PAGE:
ON THE WATERFRONT (1954)
By The Water's Edge...
The great tragedy of On the Waterfront is that it cannot be divorced from the actions of its director, Elia Kazan, during the Red Scare of the 1950s. This story of a man's redemption through his decision to speak out is seen by many as a mea culpa for Kazan, the screenwriter Budd Schulburg, and perhaps one of the film's stars, Lee J. Cobb for their decision to name names of others they knew who were at one point members of the Communist Party. I cannot answer for certain whether On the Waterfront is indeed a defense of their individual decisions and actions during the Red Scare and the Hollywood Blacklist of the 1950s. I can say that while the parallel is extremely tempting, perhaps even true, there is a major difference between the two.
No one in Hollywood was bumped off as a result of their past affiliations. Careers and reputations were ruined, there were fatal heart attacks and suicides brought on by the stress and pressure of the investigations. However, no one was actually murdered by the House Un-American Activities Committee. That can't be said of the mob bosses in On the Waterfront, who almost delighted in killing their opponents. In a certain way, the mob bosses played like Stalinists, killing all those who spoke out. One wonders if instead of union hoods, the images were of a dictatorship, would the main character's actions be seen as an apology for 'naming names'? Maybe, maybe not, I can't say for certain one way or the other.
Therefore, does On the Waterfront present a defense of what many even now still see as indefensible? I suppose that depends on who is doing the talking.
While a whole article could be written about what On the Waterfront could mean, could be interpreted as, this is not what we're here for. We are here to review the film on its own merits divorced from whatever politics one wants to put into it. On that and on that alone, On the Waterfront really is one of the greatest American films made: a story about the cost of loyalty, betrayal, courage, and in the midst of this, a love story.
Terry Malloy (Marlon Brando), a former boxer, is the brother of Charlie "The Gent" (Rod Steiger), who is the right-hand man to mob/union boss Johnny Friendly (Lee J. Cobb). Terry unwittingly helps kill a dockworker named Joey Doyle, who was set to testify against the union with the Waterfront Crime Commission. Joey's sister Edie (Eva Marie Saint), visiting from a convent school upstate, demands to know who killed her brother. Also drawn into the murder is Father Barry (Karl Malden), a Catholic priest who sees how corrupt and debasing the docks have become under Friendly's reign of terror.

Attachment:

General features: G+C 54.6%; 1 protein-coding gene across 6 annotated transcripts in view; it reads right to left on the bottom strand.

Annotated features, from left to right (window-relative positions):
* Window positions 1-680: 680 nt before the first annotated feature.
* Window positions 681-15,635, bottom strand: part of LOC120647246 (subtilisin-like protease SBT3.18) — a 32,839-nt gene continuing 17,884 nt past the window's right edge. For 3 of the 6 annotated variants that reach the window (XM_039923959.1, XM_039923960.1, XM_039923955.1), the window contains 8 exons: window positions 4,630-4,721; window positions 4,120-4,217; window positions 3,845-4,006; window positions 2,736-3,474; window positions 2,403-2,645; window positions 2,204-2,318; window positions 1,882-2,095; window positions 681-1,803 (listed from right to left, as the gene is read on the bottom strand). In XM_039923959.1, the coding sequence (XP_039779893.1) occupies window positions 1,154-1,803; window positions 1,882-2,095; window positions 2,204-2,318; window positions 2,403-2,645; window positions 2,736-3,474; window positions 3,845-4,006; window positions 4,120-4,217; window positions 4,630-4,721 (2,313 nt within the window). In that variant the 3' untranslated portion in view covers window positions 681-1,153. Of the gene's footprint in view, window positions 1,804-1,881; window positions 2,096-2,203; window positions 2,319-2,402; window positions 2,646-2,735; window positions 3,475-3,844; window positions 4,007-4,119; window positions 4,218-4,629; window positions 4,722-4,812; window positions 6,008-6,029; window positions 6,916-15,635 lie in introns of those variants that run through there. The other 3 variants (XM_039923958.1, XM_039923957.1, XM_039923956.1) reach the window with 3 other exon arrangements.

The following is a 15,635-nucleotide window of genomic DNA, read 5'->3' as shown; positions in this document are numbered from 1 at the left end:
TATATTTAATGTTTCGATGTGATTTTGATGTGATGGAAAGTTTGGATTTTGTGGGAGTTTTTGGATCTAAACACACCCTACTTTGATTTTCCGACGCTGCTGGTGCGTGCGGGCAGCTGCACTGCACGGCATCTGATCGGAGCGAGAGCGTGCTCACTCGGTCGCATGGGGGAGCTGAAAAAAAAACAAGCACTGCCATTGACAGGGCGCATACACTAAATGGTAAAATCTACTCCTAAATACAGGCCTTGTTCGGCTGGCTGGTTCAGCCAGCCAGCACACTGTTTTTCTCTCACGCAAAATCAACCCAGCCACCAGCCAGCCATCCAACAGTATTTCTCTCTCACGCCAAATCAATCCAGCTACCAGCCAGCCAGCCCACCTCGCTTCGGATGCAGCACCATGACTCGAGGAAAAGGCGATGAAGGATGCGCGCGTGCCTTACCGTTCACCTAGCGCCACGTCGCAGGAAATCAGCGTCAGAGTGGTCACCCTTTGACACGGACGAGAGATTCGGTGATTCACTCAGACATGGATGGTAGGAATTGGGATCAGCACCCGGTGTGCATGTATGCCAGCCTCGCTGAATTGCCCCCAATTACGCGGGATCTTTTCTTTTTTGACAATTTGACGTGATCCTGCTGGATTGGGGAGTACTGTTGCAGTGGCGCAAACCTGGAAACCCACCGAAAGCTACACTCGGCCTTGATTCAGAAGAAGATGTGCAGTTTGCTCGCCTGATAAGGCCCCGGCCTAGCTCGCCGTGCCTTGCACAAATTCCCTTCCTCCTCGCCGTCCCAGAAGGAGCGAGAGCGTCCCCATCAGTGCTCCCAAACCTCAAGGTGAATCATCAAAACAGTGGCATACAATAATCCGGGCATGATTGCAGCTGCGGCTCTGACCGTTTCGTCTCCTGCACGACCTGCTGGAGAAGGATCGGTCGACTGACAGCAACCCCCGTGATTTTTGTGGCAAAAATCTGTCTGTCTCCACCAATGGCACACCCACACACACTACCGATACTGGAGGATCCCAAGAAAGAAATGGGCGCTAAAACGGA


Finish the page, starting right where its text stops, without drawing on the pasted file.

Terry, who has a passion for pigeons, finds himself drawn to Edie, a feeling that is reciprocated. However, Friendly and Charlie, determined to keep their criminal activities hidden and control of the docks total, won't tolerate any dissent. Another dockworker who has decided to testify against Friendly at the urging and with the support of Father Barry, also meets a gruesome end. An enraged Father Barry now shames the dockworkers, telling them in an impassioned impromptu sermon that Christ is with them and that they must stand up to tyranny.
Terry now is facing a great conflict: testify about what he knows (putting his life at risk and going against his own brother) or keeping D & D (deaf and dumb). Edie, who is devastated by Terry's involvement in her brother's death but still falling in love with him, along with Father Terry, urge him to testify. This grows when Friendly puts the squeeze on Charlie to get Terry to either go along with the program or kill Terry himself. Charlie does his best, but Terry tells him how Charlie failed to look out for him when Charlie, under Friendly's orders, had Terry take a dive.
Charlie lets Terry go, but it costs him his life and almost that of Terry and Edie. Terry, deciding to testify against Michael J. Skelly (Johnny Friendly's real name) and the other mob/union bosses, finds himself a pariah in his community for ratting. A former young admirer even goes so far as to kill all of Terry's pigeons in retaliation: a pigeon for a (stool) pigeon. Terry, however, won't back down and confronts an enraged Johnny Friendly. As they fight it out, Friendly has to resort to getting his thugs to pummel Terry, while all the dockworkers stand by and watch. The other dockworkers, finally fed up with Johnny Friendly and his crooks, tell a badly beaten Terry they'll go into the docks if he goes in. Forcing himself up, Terry stumbles to the docks, with Johnny being pushed off the bridge and into the East River by Pop Doyle (John Hamilton). Johnny has lost control of the waterfront, and Terry, beaten, bruised, but unbowed, leads the men to work.